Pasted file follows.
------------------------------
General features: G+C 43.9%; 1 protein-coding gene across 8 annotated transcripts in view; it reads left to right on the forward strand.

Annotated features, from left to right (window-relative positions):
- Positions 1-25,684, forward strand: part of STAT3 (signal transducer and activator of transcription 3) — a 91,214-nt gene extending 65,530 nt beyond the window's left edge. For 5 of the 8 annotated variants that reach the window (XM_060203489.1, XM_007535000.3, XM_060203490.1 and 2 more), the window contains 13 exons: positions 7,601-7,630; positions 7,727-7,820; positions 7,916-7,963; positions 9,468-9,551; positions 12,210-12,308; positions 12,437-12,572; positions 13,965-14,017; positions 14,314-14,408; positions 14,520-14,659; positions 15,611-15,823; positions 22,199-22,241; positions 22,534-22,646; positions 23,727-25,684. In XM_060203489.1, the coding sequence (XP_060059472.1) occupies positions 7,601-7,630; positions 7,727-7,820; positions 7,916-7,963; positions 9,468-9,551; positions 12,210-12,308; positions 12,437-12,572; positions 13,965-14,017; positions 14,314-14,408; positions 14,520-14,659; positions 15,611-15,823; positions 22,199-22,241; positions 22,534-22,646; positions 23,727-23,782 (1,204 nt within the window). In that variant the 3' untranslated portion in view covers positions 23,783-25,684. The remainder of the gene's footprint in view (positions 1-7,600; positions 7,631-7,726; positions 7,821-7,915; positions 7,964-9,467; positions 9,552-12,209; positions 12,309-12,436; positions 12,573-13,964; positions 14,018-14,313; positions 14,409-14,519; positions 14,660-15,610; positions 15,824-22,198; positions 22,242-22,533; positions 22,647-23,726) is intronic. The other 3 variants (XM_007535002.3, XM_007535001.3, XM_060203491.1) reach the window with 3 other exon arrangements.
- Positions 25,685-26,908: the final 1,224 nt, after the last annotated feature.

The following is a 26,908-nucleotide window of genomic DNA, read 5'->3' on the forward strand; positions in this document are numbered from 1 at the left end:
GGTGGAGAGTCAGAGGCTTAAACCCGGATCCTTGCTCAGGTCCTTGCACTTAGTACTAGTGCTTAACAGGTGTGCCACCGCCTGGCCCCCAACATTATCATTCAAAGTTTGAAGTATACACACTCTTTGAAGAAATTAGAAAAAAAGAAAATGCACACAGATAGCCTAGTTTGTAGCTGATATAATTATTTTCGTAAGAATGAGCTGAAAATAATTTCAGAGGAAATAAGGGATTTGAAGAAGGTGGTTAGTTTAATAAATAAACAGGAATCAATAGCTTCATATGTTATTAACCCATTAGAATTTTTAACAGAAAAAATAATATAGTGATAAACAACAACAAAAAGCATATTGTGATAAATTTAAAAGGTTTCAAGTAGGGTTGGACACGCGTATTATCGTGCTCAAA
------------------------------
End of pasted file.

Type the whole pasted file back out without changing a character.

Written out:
General features: G+C 43.9%; 1 protein-coding gene across 8 annotated transcripts in view; it reads left to right on the forward strand.

Annotated features, from left to right (window-relative positions):
- Positions 1-25,684, forward strand: part of STAT3 (signal transducer and activator of transcription 3) — a 91,214-nt gene extending 65,530 nt beyond the window's left edge. For 5 of the 8 annotated variants that reach the window (XM_060203489.1, XM_007535000.3, XM_060203490.1 and 2 more), the window contains 13 exons: positions 7,601-7,630; positions 7,727-7,820; positions 7,916-7,963; positions 9,468-9,551; positions 12,210-12,308; positions 12,437-12,572; positions 13,965-14,017; positions 14,314-14,408; positions 14,520-14,659; positions 15,611-15,823; positions 22,199-22,241; positions 22,534-22,646; positions 23,727-25,684. In XM_060203489.1, the coding sequence (XP_060059472.1) occupies positions 7,601-7,630; positions 7,727-7,820; positions 7,916-7,963; positions 9,468-9,551; positions 12,210-12,308; positions 12,437-12,572; positions 13,965-14,017; positions 14,314-14,408; positions 14,520-14,659; positions 15,611-15,823; positions 22,199-22,241; positions 22,534-22,646; positions 23,727-23,782 (1,204 nt within the window). In that variant the 3' untranslated portion in view covers positions 23,783-25,684. The remainder of the gene's footprint in view (positions 1-7,600; positions 7,631-7,726; positions 7,821-7,915; positions 7,964-9,467; positions 9,552-12,209; positions 12,309-12,436; positions 12,573-13,964; positions 14,018-14,313; positions 14,409-14,519; positions 14,660-15,610; positions 15,824-22,198; positions 22,242-22,533; positions 22,647-23,726) is intronic. The other 3 variants (XM_007535002.3, XM_007535001.3, XM_060203491.1) reach the window with 3 other exon arrangements.
- Positions 25,685-26,908: the final 1,224 nt, after the last annotated feature.

The following is a 26,908-nucleotide window of genomic DNA, read 5'->3' on the forward strand; positions in this document are numbered from 1 at the left end:
GGTGGAGAGTCAGAGGCTTAAACCCGGATCCTTGCTCAGGTCCTTGCACTTAGTACTAGTGCTTAACAGGTGTGCCACCGCCTGGCCCCCAACATTATCATTCAAAGTTTGAAGTATACACACTCTTTGAAGAAATTAGAAAAAAAGAAAATGCACACAGATAGCCTAGTTTGTAGCTGATATAATTATTTTCGTAAGAATGAGCTGAAAATAATTTCAGAGGAAATAAGGGATTTGAAGAAGGTGGTTAGTTTAATAAATAAACAGGAATCAATAGCTTCATATGTTATTAACCCATTAGAATTTTTAACAGAAAAAATAATATAGTGATAAACAACAACAAAAAGCATATTGTGATAAATTTAAAAGGTTTCAAGTAGGGTTGGACACGCGTATTATCGTGCTCAAA